I think we can agree the best Dunes are the ones that don't get made. Frank Herbert's opus has had the hell adapted out of it since the first book's 1965 release. Iterations include a 1992 video game, at least two TV miniseries — Dune (2000) and Children of Dune (2003) — and an eight-hour Spanish movie made in 2007 with home computers. All these share a special terribleness that the source material seems to bring out in even the most gifted filmmakers.
The first feature was set to be directed in 1971 by, of all people, David Lean. He thought better of it. Ridley Scott was offered the job in 1979, accepted and then thought better of it. The Hollywood version ultimately was made by David Lynch — a logical choice with Eraserhead (1977) and The Elephant Man (1980) to his credit. Cineastes across the world anticipated a one-of-a-kind moment in movie history. They got it. Lynch's Dune is universally considered the Gigli of art films, an embarrassment virtually unrivaled in the annals of the medium. Talk about a waste of space.
As we learn in the tremendously entertaining documentary debut of Frank Pavich, Lynch's folly nearly didn't come to pass. Before Dino De Laurentiis purchased the Dune rights, they belonged to a Chilean guru-mime-auteur named Alejandro Jodorowsky who'd achieved cult status as the creator of the midnight movies El Topo (1970) and The Holy Mountain (1973). The director spent two years trying to get his vision off the ground and came this close. What makes this story remarkable is that Jodorowsky's Dune wound up among the most influential motion pictures never made.
The guy didn't shoot a frame and still changed the course of science fiction. Jodorowsky isn't the only person to hold that opinion. Pavich marshals a small army of talking heads to testify to the filmmaker's genius for recognizing and recruiting innovators. It's a gas and a half to listen to the war stories of Jodorowsky, now 85, and others who were there. They include Swiss set and creature designer H.R. Giger — who died this past Monday at age 74 — and British illustrator Chris Foss. Appearing in archival interviews is the late effects artist Dan O'Bannon, whom Jodorowsky chose over Douglas Trumbull because he considered the 2001 designer too full of himself.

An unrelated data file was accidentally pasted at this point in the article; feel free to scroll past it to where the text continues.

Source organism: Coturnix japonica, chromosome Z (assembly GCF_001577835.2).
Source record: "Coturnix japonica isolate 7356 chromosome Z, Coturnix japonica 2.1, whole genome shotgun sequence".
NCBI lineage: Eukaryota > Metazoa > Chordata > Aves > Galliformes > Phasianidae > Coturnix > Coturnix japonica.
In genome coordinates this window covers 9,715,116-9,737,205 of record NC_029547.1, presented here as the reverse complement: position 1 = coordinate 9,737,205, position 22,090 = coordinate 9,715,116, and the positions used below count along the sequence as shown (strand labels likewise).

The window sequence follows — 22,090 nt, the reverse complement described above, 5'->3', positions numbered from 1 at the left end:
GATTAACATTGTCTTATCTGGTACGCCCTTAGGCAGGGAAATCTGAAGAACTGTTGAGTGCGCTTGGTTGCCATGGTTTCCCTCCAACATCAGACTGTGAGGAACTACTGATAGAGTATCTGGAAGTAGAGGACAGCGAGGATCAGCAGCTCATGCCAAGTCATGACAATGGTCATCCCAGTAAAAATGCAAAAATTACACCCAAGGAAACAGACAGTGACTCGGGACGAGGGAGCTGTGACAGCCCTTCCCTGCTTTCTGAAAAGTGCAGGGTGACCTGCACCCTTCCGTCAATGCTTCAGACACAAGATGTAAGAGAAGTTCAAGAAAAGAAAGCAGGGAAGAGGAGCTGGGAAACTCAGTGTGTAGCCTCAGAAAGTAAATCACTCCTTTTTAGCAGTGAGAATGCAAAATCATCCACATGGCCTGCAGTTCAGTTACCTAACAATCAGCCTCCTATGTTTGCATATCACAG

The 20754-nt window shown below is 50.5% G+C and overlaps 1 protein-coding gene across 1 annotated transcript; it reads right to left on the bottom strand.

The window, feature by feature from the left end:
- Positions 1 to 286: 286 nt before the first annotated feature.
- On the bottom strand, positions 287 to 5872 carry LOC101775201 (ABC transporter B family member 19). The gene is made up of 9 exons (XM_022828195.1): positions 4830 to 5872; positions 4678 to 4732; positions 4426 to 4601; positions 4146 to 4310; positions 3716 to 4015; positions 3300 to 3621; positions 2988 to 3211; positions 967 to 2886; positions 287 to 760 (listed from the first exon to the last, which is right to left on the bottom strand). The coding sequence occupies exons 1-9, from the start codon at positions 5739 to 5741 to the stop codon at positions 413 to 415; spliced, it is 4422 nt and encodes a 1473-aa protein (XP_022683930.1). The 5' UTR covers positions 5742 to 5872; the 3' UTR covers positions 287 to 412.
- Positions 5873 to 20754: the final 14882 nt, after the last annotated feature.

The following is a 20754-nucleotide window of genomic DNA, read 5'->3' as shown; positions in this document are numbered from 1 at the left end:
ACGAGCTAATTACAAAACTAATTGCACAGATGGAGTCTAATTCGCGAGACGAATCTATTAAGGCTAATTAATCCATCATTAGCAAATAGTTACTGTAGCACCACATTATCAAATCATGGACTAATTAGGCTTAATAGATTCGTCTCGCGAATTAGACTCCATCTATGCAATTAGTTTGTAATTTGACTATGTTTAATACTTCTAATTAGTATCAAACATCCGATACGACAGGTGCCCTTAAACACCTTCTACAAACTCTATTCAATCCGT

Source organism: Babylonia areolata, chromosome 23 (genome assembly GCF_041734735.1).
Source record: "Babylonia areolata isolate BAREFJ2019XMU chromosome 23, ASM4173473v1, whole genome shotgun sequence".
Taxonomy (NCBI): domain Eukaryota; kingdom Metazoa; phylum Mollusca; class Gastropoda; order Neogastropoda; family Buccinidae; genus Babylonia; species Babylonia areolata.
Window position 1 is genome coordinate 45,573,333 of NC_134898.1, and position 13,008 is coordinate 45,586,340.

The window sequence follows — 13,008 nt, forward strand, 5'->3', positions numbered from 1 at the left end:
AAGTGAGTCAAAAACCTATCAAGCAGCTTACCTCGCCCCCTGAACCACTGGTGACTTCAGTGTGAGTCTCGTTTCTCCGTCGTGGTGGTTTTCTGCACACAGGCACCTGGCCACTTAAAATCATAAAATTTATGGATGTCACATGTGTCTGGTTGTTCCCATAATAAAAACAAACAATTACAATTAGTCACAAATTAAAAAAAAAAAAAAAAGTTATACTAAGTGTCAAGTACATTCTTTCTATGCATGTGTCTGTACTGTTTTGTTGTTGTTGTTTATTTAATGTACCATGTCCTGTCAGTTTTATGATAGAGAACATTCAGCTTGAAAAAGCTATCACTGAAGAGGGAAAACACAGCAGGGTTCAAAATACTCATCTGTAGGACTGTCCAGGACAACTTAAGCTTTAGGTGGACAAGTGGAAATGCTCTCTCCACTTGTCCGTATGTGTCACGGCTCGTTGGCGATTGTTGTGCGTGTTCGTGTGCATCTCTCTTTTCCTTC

This from a guy who claims his "sacred film" would have changed the world. The film's high points include stories of adventures in casting: Salvador Dalí signed on to play the Emperor of the Galaxy for $100,000 a minute. Orson Welles agreed to the role of Baron Harkonnen once assured his favorite Paris chef would be available, while Mick Jagger approached the filmmaker at a party in a trance. There's also a hilarious account of Jodorowsky watching a screening of Lynch's adaptation filled with dread — until a few moments in, when he gleefully realized that "the picture was awful!"
Pavich concludes on just the right note, sidestepping the reality that his subject's vision was so impractically grandiose, no studio was ever going to bite. Instead, he credits Jodorowsky with assembling a visionary cadre of "spiritual warriors," a crew of misfit geeks who together went on to create Alien with Ridley Scott, and whose groundbreaking concepts for Jodorowsky's film found their way into countless sci-fi classics. In a memorable sequence, Pavich matches material from Dune's storyboard book to iconic scenes in everything from Star Wars to The Terminator.
Jodorowsky's Dune is a funny, fascinating rumination on art, ambition and the fickleness of fate. It's also unique in the history of film: a documentary that goes behind the scenes of a movie for which not a single scene was ever shot.